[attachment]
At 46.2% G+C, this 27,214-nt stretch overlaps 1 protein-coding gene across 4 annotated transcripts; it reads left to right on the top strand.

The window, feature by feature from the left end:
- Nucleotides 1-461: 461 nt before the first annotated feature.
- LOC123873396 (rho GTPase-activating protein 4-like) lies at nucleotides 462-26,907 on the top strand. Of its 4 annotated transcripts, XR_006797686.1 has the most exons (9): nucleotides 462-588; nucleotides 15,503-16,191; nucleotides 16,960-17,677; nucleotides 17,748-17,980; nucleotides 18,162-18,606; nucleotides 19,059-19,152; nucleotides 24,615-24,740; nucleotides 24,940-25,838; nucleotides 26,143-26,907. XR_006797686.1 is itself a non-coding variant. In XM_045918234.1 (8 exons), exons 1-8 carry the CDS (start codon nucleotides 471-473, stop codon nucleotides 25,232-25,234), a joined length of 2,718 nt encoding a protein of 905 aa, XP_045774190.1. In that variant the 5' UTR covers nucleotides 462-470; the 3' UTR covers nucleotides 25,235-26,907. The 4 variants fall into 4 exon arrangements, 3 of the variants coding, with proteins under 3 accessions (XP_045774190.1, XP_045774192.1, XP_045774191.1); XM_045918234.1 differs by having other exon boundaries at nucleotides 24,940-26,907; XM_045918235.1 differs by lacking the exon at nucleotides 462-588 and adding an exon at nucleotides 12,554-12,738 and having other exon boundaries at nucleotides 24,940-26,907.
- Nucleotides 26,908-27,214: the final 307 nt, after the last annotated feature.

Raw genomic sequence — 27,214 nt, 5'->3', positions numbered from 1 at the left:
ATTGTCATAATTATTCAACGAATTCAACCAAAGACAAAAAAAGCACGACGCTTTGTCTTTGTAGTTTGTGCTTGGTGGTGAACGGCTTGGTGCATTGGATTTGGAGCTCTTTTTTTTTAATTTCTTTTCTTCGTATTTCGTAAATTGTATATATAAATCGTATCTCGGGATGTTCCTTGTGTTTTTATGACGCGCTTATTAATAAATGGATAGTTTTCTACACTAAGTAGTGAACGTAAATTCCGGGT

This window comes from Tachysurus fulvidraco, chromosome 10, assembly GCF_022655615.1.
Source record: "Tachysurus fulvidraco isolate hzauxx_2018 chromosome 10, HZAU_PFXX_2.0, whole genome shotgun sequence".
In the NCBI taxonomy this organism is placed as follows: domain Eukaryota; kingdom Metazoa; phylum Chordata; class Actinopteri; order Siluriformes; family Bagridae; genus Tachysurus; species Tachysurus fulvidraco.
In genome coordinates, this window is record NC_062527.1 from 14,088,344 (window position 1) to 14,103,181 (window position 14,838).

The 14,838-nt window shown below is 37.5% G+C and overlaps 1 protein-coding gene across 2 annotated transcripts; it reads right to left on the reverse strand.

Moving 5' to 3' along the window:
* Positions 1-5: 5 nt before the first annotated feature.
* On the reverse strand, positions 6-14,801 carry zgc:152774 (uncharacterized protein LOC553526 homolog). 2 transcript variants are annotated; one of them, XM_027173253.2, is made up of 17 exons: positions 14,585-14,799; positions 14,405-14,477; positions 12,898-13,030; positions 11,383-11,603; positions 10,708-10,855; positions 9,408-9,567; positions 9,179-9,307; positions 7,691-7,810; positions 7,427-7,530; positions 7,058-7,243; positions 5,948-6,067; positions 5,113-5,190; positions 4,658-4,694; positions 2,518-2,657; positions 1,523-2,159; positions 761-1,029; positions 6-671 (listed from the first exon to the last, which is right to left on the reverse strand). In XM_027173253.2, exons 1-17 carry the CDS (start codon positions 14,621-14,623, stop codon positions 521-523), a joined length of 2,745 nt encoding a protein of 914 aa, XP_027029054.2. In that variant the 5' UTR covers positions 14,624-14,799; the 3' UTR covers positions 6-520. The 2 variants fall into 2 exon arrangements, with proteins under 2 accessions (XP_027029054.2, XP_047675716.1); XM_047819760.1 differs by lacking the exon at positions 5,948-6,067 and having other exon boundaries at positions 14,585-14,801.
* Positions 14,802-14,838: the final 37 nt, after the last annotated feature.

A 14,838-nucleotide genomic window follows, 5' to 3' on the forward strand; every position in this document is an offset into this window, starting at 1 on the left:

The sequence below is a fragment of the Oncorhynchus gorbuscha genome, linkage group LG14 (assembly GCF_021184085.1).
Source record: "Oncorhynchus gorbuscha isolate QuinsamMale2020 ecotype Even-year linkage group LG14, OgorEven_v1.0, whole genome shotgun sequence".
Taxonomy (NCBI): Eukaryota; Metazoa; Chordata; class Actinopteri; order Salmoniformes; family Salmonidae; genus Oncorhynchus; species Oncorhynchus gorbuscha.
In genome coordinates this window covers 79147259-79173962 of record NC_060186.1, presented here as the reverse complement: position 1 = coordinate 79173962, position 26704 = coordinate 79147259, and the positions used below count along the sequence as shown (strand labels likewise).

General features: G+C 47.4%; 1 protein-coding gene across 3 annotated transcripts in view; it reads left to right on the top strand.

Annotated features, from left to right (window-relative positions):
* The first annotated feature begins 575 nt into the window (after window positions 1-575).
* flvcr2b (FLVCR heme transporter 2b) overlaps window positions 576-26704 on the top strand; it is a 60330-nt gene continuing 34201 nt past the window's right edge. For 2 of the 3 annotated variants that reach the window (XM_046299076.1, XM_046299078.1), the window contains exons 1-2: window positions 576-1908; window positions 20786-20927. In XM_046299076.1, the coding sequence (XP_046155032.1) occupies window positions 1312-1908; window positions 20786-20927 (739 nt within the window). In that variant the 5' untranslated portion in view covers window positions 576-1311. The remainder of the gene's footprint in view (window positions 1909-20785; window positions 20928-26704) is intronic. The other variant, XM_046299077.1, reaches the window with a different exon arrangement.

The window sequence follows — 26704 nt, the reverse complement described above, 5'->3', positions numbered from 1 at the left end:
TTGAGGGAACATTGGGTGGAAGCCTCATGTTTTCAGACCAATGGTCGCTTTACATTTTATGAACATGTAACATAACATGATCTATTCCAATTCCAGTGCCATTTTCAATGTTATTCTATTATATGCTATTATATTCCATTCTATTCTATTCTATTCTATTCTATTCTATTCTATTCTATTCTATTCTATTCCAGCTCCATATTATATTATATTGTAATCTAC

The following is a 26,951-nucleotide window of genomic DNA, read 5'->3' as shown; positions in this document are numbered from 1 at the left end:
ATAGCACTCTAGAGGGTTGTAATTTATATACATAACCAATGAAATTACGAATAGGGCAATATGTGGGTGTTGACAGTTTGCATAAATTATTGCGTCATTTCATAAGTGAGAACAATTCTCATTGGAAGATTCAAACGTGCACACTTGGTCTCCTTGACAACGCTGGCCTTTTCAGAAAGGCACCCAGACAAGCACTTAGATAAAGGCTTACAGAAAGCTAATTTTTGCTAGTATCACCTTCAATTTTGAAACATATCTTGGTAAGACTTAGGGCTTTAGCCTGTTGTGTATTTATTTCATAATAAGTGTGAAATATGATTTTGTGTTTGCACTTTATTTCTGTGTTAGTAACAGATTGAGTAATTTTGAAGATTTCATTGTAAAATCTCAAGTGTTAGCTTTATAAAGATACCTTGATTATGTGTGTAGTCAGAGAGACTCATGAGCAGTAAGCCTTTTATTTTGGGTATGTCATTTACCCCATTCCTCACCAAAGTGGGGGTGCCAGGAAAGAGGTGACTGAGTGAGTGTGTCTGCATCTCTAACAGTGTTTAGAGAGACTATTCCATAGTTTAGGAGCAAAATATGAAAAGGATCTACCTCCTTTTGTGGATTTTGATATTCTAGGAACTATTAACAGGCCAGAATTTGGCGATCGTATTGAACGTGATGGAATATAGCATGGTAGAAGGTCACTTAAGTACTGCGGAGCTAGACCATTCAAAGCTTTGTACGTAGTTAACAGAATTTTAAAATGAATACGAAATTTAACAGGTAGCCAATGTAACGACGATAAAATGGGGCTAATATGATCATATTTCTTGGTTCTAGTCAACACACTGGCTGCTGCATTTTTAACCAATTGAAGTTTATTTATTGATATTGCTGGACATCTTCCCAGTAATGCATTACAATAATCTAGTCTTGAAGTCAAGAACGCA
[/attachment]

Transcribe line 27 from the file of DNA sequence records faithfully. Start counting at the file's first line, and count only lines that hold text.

TTGAGGGAACATTGGGTGGAAGCCTCATGTTTTCAGACCAATGGTCGCTTTACATTTTATGAACATGTAACATAACATGATCTATTCCAATTCCAGTGCCATTTTCAATGTTATTCTATTATATGCTATTATATTCCATTCTATTCTATTCTATTCTATTCTATTCTATTCTATTCTATTCTATTCTATTCCAGCTCCATATTATATTATATTGTAATCTAC